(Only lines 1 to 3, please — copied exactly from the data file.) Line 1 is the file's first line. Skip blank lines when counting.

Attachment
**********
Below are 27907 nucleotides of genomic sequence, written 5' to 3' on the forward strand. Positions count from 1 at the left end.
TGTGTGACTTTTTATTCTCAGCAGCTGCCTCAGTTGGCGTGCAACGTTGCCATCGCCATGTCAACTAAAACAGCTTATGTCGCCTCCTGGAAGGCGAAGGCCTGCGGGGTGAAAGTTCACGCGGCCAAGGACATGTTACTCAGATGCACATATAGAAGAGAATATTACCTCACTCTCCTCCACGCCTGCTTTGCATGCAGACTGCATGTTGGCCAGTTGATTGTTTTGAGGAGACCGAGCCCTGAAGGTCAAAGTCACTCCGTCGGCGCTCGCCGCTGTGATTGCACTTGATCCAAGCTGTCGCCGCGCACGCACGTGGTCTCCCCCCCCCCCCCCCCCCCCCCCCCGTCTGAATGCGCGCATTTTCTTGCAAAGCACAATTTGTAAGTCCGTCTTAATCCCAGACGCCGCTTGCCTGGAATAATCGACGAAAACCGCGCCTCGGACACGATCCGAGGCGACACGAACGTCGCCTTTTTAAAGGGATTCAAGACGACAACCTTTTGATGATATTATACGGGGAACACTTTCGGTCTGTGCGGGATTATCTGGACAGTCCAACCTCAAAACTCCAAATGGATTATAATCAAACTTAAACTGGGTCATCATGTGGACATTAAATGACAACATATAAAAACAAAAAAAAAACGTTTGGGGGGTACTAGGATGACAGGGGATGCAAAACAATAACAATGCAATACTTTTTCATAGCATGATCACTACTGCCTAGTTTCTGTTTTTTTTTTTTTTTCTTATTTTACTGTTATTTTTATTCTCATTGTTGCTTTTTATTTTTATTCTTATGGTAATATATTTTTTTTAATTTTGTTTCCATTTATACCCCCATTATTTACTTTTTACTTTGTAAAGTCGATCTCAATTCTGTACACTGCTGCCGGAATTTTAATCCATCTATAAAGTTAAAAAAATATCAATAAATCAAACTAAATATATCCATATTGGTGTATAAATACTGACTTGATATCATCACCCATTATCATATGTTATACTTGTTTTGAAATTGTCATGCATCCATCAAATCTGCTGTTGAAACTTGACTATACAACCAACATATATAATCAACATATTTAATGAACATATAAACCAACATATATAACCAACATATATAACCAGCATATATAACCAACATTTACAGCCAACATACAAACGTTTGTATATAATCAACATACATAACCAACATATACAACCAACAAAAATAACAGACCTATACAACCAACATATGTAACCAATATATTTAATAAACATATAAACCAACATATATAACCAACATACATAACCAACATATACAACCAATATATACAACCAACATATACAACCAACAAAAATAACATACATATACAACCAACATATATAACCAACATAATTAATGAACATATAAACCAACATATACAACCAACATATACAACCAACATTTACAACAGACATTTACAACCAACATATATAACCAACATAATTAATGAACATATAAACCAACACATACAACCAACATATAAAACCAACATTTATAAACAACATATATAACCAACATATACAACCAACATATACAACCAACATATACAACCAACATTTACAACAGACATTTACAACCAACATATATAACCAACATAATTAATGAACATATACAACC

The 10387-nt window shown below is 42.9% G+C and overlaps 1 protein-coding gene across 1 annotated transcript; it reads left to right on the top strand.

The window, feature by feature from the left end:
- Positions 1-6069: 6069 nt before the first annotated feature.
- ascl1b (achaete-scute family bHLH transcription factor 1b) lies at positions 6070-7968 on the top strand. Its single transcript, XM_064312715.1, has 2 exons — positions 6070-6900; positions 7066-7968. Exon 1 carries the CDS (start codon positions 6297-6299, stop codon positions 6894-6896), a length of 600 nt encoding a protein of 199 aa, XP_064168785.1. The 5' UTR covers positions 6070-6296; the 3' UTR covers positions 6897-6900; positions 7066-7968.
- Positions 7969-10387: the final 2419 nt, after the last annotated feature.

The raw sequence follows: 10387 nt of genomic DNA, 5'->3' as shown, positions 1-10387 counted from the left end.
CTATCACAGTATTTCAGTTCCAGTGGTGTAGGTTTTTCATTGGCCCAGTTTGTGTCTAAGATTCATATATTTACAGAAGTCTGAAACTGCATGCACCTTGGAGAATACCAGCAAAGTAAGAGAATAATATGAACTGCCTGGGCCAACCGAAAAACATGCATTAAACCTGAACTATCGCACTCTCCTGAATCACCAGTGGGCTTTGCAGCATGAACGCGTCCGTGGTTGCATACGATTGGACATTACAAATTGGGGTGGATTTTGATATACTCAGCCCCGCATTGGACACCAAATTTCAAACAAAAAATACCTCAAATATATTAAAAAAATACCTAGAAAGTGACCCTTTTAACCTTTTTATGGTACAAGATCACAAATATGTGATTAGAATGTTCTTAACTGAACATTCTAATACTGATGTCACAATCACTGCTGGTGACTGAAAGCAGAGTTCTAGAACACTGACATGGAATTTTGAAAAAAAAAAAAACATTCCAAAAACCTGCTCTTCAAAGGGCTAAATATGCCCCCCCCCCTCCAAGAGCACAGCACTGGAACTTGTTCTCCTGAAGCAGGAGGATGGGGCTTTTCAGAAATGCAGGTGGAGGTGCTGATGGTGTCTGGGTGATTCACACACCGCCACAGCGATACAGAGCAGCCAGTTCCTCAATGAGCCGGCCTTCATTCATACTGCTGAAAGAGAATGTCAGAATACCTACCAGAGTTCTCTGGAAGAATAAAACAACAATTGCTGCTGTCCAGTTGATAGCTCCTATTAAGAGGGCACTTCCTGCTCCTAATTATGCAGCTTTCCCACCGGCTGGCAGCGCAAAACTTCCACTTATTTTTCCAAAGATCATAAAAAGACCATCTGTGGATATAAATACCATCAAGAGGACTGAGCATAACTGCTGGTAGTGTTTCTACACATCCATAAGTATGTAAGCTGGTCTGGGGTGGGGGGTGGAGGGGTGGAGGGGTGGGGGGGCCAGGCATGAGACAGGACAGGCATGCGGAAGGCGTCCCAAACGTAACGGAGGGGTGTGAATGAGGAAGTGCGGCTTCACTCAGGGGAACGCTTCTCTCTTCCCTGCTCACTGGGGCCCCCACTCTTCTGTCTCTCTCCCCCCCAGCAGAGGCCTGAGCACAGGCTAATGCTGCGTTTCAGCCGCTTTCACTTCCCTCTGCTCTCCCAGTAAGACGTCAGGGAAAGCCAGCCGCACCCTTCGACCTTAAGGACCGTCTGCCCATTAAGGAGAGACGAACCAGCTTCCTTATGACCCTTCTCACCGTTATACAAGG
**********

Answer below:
Below are 27907 nucleotides of genomic sequence, written 5' to 3' on the forward strand. Positions count from 1 at the left end.
TGTGTGACTTTTTATTCTCAGCAGCTGCCTCAGTTGGCGTGCAACGTTGCCATCGCCATGTCAACTAAAACAGCTTATGTCGCCTCCTGGAAGGCGAAGGCCTGCGGGGTGAAAGTTCACGCGGCCAAGGACATGTTACTCAGATGCACATATAGAAGAGAATATTACCTCACTCTCCTCCACGCCTGCTTTGCATGCAGACTGCATGTTGGCCAGTTGATTGTTTTGAGGAGACCGAGCCCTGAAGGTCAAAGTCACTCCGTCGGCGCTCGCCGCTGTGATTGCACTTGATCCAAGCTGTCGCCGCGCACGCACGTGGTCTCCCCCCCCCCCCCCCCCCCCCCCCCGTCTGAATGCGCGCATTTTCTTGCAAAGCACAATTTGTAAGTCCGTCTTAATCCCAGACGCCGCTTGCCTGGAATAATCGACGAAAACCGCGCCTCGGACACGATCCGAGGCGACACGAACGTCGCCTTTTTAAAGGGATTCAAGACGACAACCTTTTGATGATATTATACGGGGAACACTTTCGGTCTGTGCGGGATTATCTGGACAGTCCAACCTCAAAACTCCAAATGGATTATAATCAAACTTAAACTGGGTCATCATGTGGACATTAAATGACAACATATAAAAACAAAAAAAAAACGTTTGGGGGGTACTAGGATGACAGGGGATGCAAAACAATAACAATGCAATACTTTTTCATAGCATGATCACTACTGCCTAGTTTCTGTTTTTTTTTTTTTTTCTTATTTTACTGTTATTTTTATTCTCATTGTTGCTTTTTATTTTTATTCTTATGGTAATATATTTTTTTTAATTTTGTTTCCATTTATACCCCCATTATTTACTTTTTACTTTGTAAAGTCGATCTCAATTCTGTACACTGCTGCCGGAATTTTAATCCATCTATAAAGTTAAAAAAATATCAATAAATCAAACTAAATATATCCATATTGGTGTATAAATACTGACTTGATATCATCACCCATTATCATATGTTATACTTGTTTTGAAATTGTCATGCATCCATCAAATCTGCTGTTGAAACTTGACTATACAACCAACATATATAATCAACATATTTAATGAACATATAAACCAACATATATAACCAACATATATAACCAGCATATATAACCAACATTTACAGCCAACATACAAACGTTTGTATATAATCAACATACATAACCAACATATACAACCAACAAAAATAACAGACCTATACAACCAACATATGTAACCAATATATTTAATAAACATATAAACCAACATATATAACCAACATACATAACCAACATATACAACCAATATATACAACCAACATATACAACCAACAAAAATAACATACATATACAACCAACATATATAACCAACATAATTAATGAACATATAAACCAACATATACAACCAACATATACAACCAACATTTACAACAGACATTTACAACCAACATATATAACCAACATAATTAATGAACATATAAACCAACACATACAACCAACATATAAAACCAACATTTATAAACAACATATATAACCAACATATACAACCAACATATACAACCAACATATACAACCAACATTTACAACAGACATTTACAACCAACATATATAACCAACATAATTAATGAACATATACAACC

The 10387-nt window shown below is 42.9% G+C and overlaps 1 protein-coding gene across 1 annotated transcript; it reads left to right on the top strand.